On Mon, 05 Jan 2004 00:02:03 GMT, Matthew Kirkcaldie
<Matthew.Kirkcaldie at removethis.newcastle.edu.au> wrote:
>In article <hvn9vv0ljsu5b4c2vmcro9rnjvltojrfst at 4ax.com>,
> r norman <rsn_ at _comcast.net> wrote:
>>> On Fri, 02 Jan 2004 12:17:46 +1100, Matthew Kirkcaldie
>> <Matthew.Kirkcaldie at removethis.newcastle.edu.au> wrote:
>>>> >In article <erk3uvs9tqjkgkg2fklq2o4fls4u05ne2s at 4ax.com>,
>> > r norman <rsn_ at _comcast.net> wrote:
>> >> Yes. Even glutamate has both in the retina. I misspoke
>> >> about "all" the known glutamate receptors. Glutamate is
>> >> "ordinarily" excitatory in the CNS.
>> >What's the inhibitory glutamate receptor in the retina?
>> >While we're on the subject, it's worth remembering that GABA is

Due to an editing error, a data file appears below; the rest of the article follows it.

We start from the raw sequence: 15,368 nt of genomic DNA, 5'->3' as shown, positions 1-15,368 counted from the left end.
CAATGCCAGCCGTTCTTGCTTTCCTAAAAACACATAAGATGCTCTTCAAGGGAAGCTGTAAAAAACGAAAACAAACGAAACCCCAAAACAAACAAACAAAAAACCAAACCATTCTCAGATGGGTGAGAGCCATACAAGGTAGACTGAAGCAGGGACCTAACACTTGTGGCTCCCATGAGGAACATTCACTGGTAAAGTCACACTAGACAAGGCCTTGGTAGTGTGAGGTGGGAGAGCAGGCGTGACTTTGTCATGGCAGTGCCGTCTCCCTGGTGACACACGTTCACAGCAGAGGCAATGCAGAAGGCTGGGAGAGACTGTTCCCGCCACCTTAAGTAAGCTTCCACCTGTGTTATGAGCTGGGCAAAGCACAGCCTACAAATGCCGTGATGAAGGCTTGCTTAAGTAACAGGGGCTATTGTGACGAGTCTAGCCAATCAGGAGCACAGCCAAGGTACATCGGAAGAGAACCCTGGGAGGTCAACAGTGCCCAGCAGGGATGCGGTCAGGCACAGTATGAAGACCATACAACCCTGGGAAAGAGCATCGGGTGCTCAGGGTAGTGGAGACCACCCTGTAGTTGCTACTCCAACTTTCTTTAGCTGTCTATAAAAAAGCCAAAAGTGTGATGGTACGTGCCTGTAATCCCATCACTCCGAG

>> >excitatory in the immature CNS.
>>>> The synapse from receptor to bipolar is supposed to be glutamatergic,
>> even though "on" and "off" bipolars have opposite responses. Here is
>> a reference
>>Thank you! Sigh, more reading.
>>For others following the discussion, the other incredible thing in the
>retina is that signalling is done by switching OFF the stream of
>transmitter coming from the rods and the cones. So a detectable burst
>of light produces a temporary stop in the outflow of glutamate, and this
>pause in secretion is what we actually detect as the basis for visual
>>Show you how quickly the glial cells scavenge the glutamate from the
>cleft - and why vision is actually the slowest of the senses in terms of
>the briefest detectable stimulus.
It is a good example of the fact that a "negative" signal is just as
good as a "positive" one in communicating information. Stopping doing
something or turning something off is just as important as starting or
turning something on.